This study uses data on the stock holdings of individual investors to examine how they respond to a change in accounting standards. We examine the response of individual investors to firms’ adoptions of FASB Standard 109 (Accounting for Income Taxes), which made significant modifications to the accounting for and reporting of income taxes. We evaluate the extent to which these modifications provided additional decision-useful information to individual investors, thereby lowering the information disadvantage of individual investors relative to more sophisticated investors. Using the staggered adoption of SFAS 109, we predict and find evidence that individual investors increase their holdings in firms more effected by the adoption of SFAS 109. We find that the increase in holdings is concentrated among less sophisticated individual investors. Additionally, we observe an increase in holdings of firms with an immaterial adjustment to retained earnings upon adoption, suggesting our results are a function of an increase in information provided to investors and not driven by heuristic trading strategies (i.e., book-to-market ratio). Collectively, our results are consistent with SFAS 109 providing additional decision-useful information to individual investors, reducing their information disadvantage relative to other investors. Recently, there have been criticisms of the costs of FASB accounting standards relative to their benefits. We add to this debate by evaluating how one FASB standard affects the flow of information to individual investors.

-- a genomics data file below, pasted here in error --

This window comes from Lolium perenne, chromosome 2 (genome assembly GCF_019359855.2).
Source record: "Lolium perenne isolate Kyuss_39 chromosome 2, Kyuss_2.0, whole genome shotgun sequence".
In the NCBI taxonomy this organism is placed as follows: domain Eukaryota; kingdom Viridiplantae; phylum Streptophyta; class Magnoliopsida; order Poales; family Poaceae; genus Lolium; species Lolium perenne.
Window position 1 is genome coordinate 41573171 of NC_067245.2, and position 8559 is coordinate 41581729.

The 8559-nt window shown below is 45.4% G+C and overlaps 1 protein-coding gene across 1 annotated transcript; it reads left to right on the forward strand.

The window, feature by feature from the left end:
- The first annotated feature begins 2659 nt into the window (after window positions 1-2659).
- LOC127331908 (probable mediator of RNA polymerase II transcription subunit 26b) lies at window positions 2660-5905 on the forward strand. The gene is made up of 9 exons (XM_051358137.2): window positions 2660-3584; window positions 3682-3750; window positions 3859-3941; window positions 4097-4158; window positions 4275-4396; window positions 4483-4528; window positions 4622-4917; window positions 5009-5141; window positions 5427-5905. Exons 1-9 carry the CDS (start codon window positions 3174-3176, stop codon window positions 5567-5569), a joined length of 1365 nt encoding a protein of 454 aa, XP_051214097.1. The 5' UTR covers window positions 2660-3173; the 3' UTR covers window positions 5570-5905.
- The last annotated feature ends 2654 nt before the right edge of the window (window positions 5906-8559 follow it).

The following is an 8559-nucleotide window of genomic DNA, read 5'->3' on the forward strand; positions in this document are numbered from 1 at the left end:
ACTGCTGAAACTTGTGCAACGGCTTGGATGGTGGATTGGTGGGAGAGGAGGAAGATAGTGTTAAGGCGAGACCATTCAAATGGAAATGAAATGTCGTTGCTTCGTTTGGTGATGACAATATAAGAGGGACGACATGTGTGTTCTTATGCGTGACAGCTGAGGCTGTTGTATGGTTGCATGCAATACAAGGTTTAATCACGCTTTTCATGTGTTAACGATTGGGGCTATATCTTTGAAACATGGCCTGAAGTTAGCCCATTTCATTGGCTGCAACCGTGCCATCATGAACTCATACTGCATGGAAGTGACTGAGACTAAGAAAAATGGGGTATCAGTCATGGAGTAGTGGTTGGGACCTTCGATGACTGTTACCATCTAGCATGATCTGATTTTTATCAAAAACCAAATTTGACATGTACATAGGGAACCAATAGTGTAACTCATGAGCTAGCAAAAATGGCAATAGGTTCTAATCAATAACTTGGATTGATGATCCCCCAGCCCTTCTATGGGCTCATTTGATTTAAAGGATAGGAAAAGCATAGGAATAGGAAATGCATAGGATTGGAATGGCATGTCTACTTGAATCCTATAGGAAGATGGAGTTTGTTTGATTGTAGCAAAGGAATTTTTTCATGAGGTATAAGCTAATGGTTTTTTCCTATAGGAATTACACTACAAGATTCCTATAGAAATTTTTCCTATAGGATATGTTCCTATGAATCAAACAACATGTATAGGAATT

|Name||Kelley School of Business Research Paper|
- SFAS 109
- Standard Setting
- Individual Investors
- Information Asymmetry